Do you specialize in anything?

I see clients who want help. These range from children to adults of all ages, 8-88! My passion is working with teens and young adults. I have extensive experience and am able to quickly build trusting relationships with young people and their families. I understand the issues of being a teenager today and what it is like to go out in the world.  It’s tough. Together we figure it out.

Do I have to talk about things I don’t want to?

The short answer is no. Therapy is based on your goals and happens at your pace. Often times, though, therapy can become uncomfortable or unpleasant, because we talk about things that are distressing. For example, you might describe unpleasant feelings or painful memories that are affecting your current thoughts, feelings, and/or behaviors. It is in reprocessing these that you feel better and move beyond them.  Knowing this may occur, you determine the rate and pace of your therapy. We go there when you are ready. Therapy is not forced upon you.

Do I have to lay on the couch?

Absolutely not. The type of therapy that you are thinking of is called Freudian or psychoanalytic, the kind you see in the movies or on TV. Therapy at BOTC is more like entering a comfortable living room and talking about what’s happening in your life and what’s bothering you.

What are the benefits of counseling?

You get out of therapy what you put into therapy. Therapy can help in many different ways. It can give you a safe place to verbalize what you really think and feel. You may find out that you are not the only one who feels as you do, or has experienced what you have. You might learn that what you are going through is temporary or changeable. You may learn how to better deal with the parts of your life that are not within your control. Therapy can teach you how to change your thinking so that you feel better, alert you to patterns of behavior, and teach you new ways to relate and cope.  It may awaken, remind and help you build on strengths that you forgot you have. It can help you understand yourself better,  manage your anger, grief, and emotions. It may help you to understand your child, siblings or parents better. Therapy can help you solve problems in your relationships and communicate better. Therapy is very personal and can help you in whatever areas you struggle most.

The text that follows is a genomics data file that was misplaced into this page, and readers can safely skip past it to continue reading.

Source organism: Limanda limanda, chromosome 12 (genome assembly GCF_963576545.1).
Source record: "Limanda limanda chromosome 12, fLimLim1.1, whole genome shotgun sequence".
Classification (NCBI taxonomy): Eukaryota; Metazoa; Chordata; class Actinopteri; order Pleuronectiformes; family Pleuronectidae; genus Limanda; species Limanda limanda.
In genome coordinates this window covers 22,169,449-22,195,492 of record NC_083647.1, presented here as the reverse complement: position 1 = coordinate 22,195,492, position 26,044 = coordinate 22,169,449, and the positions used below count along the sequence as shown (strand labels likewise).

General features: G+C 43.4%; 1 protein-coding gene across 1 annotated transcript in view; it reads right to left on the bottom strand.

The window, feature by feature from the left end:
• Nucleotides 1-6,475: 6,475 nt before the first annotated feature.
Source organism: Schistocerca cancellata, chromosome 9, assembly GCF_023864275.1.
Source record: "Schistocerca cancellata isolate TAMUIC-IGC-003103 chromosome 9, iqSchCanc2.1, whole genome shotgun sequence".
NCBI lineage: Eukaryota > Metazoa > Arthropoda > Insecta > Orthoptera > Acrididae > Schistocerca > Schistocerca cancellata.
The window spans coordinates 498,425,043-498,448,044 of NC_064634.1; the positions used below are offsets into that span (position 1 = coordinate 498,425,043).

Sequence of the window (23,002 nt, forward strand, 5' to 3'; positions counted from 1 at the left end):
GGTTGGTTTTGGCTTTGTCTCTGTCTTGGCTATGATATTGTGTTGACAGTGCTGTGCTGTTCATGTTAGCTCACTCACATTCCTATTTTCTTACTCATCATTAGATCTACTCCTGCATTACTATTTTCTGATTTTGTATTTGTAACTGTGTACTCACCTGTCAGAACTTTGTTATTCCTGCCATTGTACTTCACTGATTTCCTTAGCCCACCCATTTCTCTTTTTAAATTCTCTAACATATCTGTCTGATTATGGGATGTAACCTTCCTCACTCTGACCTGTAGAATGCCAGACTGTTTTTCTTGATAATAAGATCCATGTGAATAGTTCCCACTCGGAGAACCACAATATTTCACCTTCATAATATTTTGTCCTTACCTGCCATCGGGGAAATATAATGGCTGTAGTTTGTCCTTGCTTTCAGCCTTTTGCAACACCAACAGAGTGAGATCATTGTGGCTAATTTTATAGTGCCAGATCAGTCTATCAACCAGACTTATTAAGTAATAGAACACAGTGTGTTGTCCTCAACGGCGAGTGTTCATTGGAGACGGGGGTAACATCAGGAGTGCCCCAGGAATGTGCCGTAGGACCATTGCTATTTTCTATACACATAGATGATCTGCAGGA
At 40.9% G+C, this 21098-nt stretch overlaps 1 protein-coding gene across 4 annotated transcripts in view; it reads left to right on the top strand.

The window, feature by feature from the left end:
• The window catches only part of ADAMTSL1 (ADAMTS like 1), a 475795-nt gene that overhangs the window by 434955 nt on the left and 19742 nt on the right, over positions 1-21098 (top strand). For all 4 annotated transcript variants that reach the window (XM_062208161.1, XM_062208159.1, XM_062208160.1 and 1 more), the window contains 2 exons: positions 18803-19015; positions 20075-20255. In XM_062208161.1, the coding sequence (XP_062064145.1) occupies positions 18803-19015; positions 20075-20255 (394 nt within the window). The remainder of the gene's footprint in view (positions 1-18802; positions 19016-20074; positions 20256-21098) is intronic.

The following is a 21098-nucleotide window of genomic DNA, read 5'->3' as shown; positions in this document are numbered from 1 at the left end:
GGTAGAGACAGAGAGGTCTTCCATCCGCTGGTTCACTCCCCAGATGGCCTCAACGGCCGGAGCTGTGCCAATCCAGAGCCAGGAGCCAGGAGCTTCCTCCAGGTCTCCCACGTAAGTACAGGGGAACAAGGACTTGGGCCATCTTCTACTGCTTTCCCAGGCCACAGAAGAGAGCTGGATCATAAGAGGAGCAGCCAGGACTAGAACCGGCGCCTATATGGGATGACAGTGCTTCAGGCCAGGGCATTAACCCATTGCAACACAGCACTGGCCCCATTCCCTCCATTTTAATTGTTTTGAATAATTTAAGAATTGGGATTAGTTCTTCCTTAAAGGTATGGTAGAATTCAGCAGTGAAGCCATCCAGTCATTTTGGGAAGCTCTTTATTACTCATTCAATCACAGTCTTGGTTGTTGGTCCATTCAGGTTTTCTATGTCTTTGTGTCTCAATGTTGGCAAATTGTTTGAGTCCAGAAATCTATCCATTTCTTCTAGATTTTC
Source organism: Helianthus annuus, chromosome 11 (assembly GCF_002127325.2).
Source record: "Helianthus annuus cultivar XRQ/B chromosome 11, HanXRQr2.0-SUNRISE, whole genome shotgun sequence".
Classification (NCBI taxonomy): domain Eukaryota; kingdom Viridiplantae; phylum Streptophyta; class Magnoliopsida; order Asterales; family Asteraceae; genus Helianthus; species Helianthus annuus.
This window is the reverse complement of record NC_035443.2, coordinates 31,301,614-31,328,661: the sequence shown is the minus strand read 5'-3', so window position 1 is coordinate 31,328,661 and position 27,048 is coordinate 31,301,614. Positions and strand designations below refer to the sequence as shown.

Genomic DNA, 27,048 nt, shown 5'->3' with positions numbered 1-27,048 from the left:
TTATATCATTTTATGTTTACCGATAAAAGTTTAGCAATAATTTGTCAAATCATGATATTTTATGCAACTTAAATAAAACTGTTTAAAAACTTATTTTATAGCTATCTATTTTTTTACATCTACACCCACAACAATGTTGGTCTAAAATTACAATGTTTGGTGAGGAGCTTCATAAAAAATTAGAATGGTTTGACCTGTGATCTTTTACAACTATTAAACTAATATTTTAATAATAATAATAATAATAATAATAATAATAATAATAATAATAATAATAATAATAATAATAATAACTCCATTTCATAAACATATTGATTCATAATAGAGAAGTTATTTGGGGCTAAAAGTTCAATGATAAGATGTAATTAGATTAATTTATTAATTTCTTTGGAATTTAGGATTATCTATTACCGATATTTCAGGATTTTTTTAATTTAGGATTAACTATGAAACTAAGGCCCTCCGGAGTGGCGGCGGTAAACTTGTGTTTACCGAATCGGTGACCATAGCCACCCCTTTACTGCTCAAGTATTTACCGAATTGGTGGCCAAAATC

Do you accept my insurance?

Although I am not on insurance panels as a “preferred provider”, many insurance companies will cover our sessions as an “out of network provider”. I have an LCSW, the clinical license required by insurance companies for reimbursement. If you would like to be reimbursed by your insurance company for counseling services, I will provide you with the necessary information to file your own claims. Please also note that if you have a healthcare flexible spending account, therapy services are considered covered medical expenses.

How do I get reimbursed?

I suggest that you contact your insurance company prior to attending sessions to get information on  what mental health services are covered by your specific policy and how to seek reimbursement. Some of the questions you might ask are: Do I have out-of-network mental or behavioral health benefits? Do I have to meet my deductible before using out-of-network benefits? What is my deductible and has it been met?

Why would I pay out of pocket when I have insurance?

Some families choose not to use insurance. Using your insurance requires that you be diagnosed with a mental health condition, such as depression, anxiety, or adjustment disorder. Often times you may not be struggling with a mental illness but need support to navigate an issue or change in your life. Privately paying will avoid being diagnosed with a mental health condition. It will also keep your records private.  Additionally, insurance companies will not cover couples counseling, unless one person is diagnosed as above.

Why are you not on Insurance Panels?

I respect my clients’ confidentiality. This means that I choose to allow my clients to decide who has access to their personal information. Using insurance allows the insurance company access to therapy notes, summaries, and/or diagnoses. This means that you are labeled with a clinical diagnosis, sometimes unnecessarily. Finally, as a private arrangement, you and I will decide how long you will be in therapy rather than an insurance company dictating treatment length and goals. This makes your therapy solely about you.

Comments are closed.

All content ©2020
Back On Track Counseling · 16 North Franklin Street Suite 100, Doylestown, PA 18901 · Phone 267-935-9262
· RSS Feed · Log in